How To Look At A House
McGarry and Madsen's home inspection blog for buyers of
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Can a termite inspector guarantee that there are no termites in a house?
Thursday, August 29, 2019
It is impossible for a termite inspector doing a WDO (Wood Destroying Organism) report for a real estate transaction to guarantee that a house is free of termites because termites mostly live in concealed areas of the home, such as inside the walls. A “clean" WDO report means a box is checked on the state-mandated inspection form that states “NO visible signs of WDO(s) (live, evidence or damage) observed."
Florida Statute 482.226, which governs termite inspection, states that “an inspection report does not constitute a guarantee of the absence of wood-destroying organisms or damage therefrom or other evidence unless the report specifically states therein the extent of such guarantee.” We have never seen a report with a guarantee clause added.
What A Termite Inspector Looks For
So an inspector is essentially certifying that a visual inspection found no evidence of termites. The inspector also looks for wood-decaying fungi (wood rot) and evidence of wood-destroying beetles, but the “visible signs” of termites that are searched for include:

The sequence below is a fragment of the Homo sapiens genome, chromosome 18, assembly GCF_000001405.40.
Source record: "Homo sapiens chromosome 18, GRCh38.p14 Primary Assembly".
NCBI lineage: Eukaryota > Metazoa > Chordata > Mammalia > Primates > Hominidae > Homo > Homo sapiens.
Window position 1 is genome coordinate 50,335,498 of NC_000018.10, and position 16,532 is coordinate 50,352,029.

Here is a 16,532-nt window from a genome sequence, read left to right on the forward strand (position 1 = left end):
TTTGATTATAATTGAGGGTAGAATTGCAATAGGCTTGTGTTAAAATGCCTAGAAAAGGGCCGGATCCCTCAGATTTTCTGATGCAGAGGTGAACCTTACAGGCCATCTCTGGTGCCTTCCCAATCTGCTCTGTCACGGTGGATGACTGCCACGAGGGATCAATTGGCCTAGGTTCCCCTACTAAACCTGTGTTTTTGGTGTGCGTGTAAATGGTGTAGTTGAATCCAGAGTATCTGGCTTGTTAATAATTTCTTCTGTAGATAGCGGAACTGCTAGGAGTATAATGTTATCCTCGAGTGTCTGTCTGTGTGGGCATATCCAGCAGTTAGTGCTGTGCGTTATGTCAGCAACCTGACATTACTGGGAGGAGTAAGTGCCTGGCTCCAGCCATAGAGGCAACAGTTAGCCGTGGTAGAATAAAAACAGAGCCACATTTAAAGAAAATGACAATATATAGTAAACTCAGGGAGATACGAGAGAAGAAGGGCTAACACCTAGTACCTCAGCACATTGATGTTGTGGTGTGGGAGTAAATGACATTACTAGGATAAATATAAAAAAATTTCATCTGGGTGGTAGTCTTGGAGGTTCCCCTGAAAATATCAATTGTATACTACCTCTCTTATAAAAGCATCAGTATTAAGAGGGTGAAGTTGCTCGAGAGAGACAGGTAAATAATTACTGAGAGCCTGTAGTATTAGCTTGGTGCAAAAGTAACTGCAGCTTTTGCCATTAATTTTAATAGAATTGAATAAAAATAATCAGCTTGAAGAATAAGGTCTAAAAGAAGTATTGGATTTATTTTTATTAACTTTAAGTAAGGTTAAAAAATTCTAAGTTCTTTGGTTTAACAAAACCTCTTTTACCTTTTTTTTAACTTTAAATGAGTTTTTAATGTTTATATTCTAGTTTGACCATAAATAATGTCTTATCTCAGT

- Termite damage to wood, such as their hollowed out “galleries"
- Termite wings left behind from swarming.
- Termite fecal pellets.
- Termite “kick-out” holes in walls, tiny holes they use to dispose of fecal pellets.
- Mud tubes
- Live termites (rarely found)
The Required Termite Inspection Sticker
A termite inspector is required to affix a sticker in the home at every inspection that states the date an inspection was done, the company, and the inspector that did it. It is usually affixed to the water heater or electric panel door. But the sticker does not indicate that evidence, or no evidence, of termites was found. Go to our blog post Does a recent termite company inspection sticker mean there are no termites? for more on this.
Also, see our blog post Is the WDO (termite) inspector allowed to poke holes in my wood siding and trim?
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To learn more about termites, see these other blog posts:
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